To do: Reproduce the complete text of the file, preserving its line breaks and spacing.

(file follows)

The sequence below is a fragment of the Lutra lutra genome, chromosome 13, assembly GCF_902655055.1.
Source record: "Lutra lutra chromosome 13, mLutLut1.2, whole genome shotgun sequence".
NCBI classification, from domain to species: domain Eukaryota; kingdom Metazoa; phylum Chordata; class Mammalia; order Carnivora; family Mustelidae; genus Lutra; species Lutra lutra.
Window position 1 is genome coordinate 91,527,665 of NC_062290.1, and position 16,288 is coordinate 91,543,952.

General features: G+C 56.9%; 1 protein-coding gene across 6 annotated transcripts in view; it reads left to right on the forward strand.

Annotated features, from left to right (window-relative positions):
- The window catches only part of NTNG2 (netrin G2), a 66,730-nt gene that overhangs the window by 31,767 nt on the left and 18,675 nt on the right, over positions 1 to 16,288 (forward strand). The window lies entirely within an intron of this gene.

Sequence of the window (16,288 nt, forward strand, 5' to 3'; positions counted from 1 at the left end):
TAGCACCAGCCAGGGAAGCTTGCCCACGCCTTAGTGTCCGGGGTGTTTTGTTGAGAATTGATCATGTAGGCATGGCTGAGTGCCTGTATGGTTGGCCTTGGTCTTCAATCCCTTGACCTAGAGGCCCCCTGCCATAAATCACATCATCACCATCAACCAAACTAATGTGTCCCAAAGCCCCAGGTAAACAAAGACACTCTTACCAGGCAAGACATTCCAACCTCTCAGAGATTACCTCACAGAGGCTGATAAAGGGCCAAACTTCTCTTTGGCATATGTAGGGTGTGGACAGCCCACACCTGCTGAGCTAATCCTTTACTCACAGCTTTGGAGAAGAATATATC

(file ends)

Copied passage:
The sequence below is a fragment of the Lutra lutra genome, chromosome 13, assembly GCF_902655055.1.
Source record: "Lutra lutra chromosome 13, mLutLut1.2, whole genome shotgun sequence".
NCBI classification, from domain to species: domain Eukaryota; kingdom Metazoa; phylum Chordata; class Mammalia; order Carnivora; family Mustelidae; genus Lutra; species Lutra lutra.
Window position 1 is genome coordinate 91,527,665 of NC_062290.1, and position 16,288 is coordinate 91,543,952.

General features: G+C 56.9%; 1 protein-coding gene across 6 annotated transcripts in view; it reads left to right on the forward strand.

Annotated features, from left to right (window-relative positions):
- The window catches only part of NTNG2 (netrin G2), a 66,730-nt gene that overhangs the window by 31,767 nt on the left and 18,675 nt on the right, over positions 1 to 16,288 (forward strand). The window lies entirely within an intron of this gene.

Sequence of the window (16,288 nt, forward strand, 5' to 3'; positions counted from 1 at the left end):
TAGCACCAGCCAGGGAAGCTTGCCCACGCCTTAGTGTCCGGGGTGTTTTGTTGAGAATTGATCATGTAGGCATGGCTGAGTGCCTGTATGGTTGGCCTTGGTCTTCAATCCCTTGACCTAGAGGCCCCCTGCCATAAATCACATCATCACCATCAACCAAACTAATGTGTCCCAAAGCCCCAGGTAAACAAAGACACTCTTACCAGGCAAGACATTCCAACCTCTCAGAGATTACCTCACAGAGGCTGATAAAGGGCCAAACTTCTCTTTGGCATATGTAGGGTGTGGACAGCCCACACCTGCTGAGCTAATCCTTTACTCACAGCTTTGGAGAAGAATATATC